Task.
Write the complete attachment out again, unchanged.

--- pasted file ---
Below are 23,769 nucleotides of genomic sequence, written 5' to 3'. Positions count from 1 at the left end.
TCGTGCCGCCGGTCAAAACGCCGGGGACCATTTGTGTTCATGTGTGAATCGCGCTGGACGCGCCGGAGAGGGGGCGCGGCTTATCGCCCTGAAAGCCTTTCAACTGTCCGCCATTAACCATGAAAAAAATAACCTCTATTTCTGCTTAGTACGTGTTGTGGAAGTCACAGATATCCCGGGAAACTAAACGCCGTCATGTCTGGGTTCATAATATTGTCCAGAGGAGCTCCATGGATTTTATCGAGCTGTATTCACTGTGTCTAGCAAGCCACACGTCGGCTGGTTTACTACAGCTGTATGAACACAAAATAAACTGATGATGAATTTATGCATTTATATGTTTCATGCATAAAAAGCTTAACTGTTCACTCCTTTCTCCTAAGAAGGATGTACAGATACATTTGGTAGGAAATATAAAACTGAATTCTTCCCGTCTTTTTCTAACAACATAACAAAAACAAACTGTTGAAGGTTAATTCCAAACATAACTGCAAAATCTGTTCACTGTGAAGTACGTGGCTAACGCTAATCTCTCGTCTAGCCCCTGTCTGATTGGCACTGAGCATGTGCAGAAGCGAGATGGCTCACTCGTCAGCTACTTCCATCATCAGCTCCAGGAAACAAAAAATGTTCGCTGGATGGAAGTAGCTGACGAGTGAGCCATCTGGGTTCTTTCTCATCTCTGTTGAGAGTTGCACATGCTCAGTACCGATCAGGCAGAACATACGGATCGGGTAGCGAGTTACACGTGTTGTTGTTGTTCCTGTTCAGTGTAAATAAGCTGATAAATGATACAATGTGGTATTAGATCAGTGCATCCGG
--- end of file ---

Below are 23,769 nucleotides of genomic sequence, written 5' to 3'. Positions count from 1 at the left end.
TCGTGCCGCCGGTCAAAACGCCGGGGACCATTTGTGTTCATGTGTGAATCGCGCTGGACGCGCCGGAGAGGGGGCGCGGCTTATCGCCCTGAAAGCCTTTCAACTGTCCGCCATTAACCATGAAAAAAATAACCTCTATTTCTGCTTAGTACGTGTTGTGGAAGTCACAGATATCCCGGGAAACTAAACGCCGTCATGTCTGGGTTCATAATATTGTCCAGAGGAGCTCCATGGATTTTATCGAGCTGTATTCACTGTGTCTAGCAAGCCACACGTCGGCTGGTTTACTACAGCTGTATGAACACAAAATAAACTGATGATGAATTTATGCATTTATATGTTTCATGCATAAAAAGCTTAACTGTTCACTCCTTTCTCCTAAGAAGGATGTACAGATACATTTGGTAGGAAATATAAAACTGAATTCTTCCCGTCTTTTTCTAACAACATAACAAAAACAAACTGTTGAAGGTTAATTCCAAACATAACTGCAAAATCTGTTCACTGTGAAGTACGTGGCTAACGCTAATCTCTCGTCTAGCCCCTGTCTGATTGGCACTGAGCATGTGCAGAAGCGAGATGGCTCACTCGTCAGCTACTTCCATCATCAGCTCCAGGAAACAAAAAATGTTCGCTGGATGGAAGTAGCTGACGAGTGAGCCATCTGGGTTCTTTCTCATCTCTGTTGAGAGTTGCACATGCTCAGTACCGATCAGGCAGAACATACGGATCGGGTAGCGAGTTACACGTGTTGTTGTTGTTCCTGTTCAGTGTAAATAAGCTGATAAATGATACAATGTGGTATTAGATCAGTGCATCCGG